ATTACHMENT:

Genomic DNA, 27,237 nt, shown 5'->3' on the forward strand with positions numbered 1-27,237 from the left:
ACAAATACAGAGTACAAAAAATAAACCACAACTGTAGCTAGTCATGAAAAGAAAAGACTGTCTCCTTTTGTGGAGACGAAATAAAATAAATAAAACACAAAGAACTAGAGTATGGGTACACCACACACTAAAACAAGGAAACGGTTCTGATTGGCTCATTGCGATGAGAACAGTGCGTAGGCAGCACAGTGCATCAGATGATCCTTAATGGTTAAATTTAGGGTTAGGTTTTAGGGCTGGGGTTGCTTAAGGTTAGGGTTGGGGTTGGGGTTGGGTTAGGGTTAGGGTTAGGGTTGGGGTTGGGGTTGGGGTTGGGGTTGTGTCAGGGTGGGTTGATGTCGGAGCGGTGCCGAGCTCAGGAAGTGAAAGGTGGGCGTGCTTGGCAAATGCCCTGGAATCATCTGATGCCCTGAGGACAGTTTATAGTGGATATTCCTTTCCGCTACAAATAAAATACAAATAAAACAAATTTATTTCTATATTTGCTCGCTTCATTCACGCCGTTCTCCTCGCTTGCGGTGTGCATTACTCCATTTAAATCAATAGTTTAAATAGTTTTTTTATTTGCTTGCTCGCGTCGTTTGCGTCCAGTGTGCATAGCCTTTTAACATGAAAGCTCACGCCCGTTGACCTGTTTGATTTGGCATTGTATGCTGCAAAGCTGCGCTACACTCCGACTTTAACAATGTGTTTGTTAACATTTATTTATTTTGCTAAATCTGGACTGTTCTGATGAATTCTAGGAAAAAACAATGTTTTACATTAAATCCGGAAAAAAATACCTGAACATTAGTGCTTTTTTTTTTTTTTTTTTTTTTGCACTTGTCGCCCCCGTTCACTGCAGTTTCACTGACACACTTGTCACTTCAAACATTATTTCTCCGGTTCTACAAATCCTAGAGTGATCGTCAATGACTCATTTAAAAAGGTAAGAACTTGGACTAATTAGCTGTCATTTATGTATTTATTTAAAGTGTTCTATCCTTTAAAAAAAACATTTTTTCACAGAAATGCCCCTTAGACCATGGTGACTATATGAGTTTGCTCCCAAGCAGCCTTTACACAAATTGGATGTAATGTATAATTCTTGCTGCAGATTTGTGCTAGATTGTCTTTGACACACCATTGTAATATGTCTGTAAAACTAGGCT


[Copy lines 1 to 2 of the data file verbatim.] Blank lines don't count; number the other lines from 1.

Genomic DNA, 27,237 nt, shown 5'->3' on the forward strand with positions numbered 1-27,237 from the left:
ACAAATACAGAGTACAAAAAATAAACCACAACTGTAGCTAGTCATGAAAAGAAAAGACTGTCTCCTTTTGTGGAGACGAAATAAAATAAATAAAACACAAAGAACTAGAGTATGGGTACACCACACACTAAAACAAGGAAACGGTTCTGATTGGCTCATTGCGATGAGAACAGTGCGTAGGCAGCACAGTGCATCAGATGATCCTTAATGGTTAAATTTAGGGTTAGGTTTTAGGGCTGGGGTTGCTTAAGGTTAGGGTTGGGGTTGGGGTTGGGTTAGGGTTAGGGTTAGGGTTGGGGTTGGGGTTGGGGTTGGGGTTGTGTCAGGGTGGGTTGATGTCGGAGCGGTGCCGAGCTCAGGAAGTGAAAGGTGGGCGTGCTTGGCAAATGCCCTGGAATCATCTGATGCCCTGAGGACAGTTTATAGTGGATATTCCTTTCCGCTACAAATAAAATACAAATAAAACAAATTTATTTCTATATTTGCTCGCTTCATTCACGCCGTTCTCCTCGCTTGCGGTGTGCATTACTCCATTTAAATCAATAGTTTAAATAGTTTTTTTATTTGCTTGCTCGCGTCGTTTGCGTCCAGTGTGCATAGCCTTTTAACATGAAAGCTCACGCCCGTTGACCTGTTTGATTTGGCATTGTATGCTGCAAAGCTGCGCTACACTCCGACTTTAACAATGTGTTTGTTAACATTTATTTATTTTGCTAAATCTGGACTGTTCTGATGAATTCTAGGAAAAAACAATGTTTTACATTAAATCCGGAAAAAAATACCTGAACATTAGTGCTTTTTTTTTTTTTTTTTTTTTTGCACTTGTCGCCCCCGTTCACTGCAGTTTCACTGACACACTTGTCACTTCAAACATTATTTCTCCGGTTCTACAAATCCTAGAGTGATCGTCAATGACTCATTTAAAAAGGTAAGAACTTGGACTAATTAGCTGTCATTTATGTATTTATTTAAAGTGTTCTATCCTTTAAAAAAAACATTTTTTCACAGAAATGCCCCTTAGACCATGGTGACTATATGAGTTTGCTCCCAAGCAGCCTTTACACAAATTGGATGTAATGTATAATTCTTGCTGCAGATTTGTGCTAGATTGTCTTTGACACACCATTGTAATATGTCTGTAAAACTAGGCT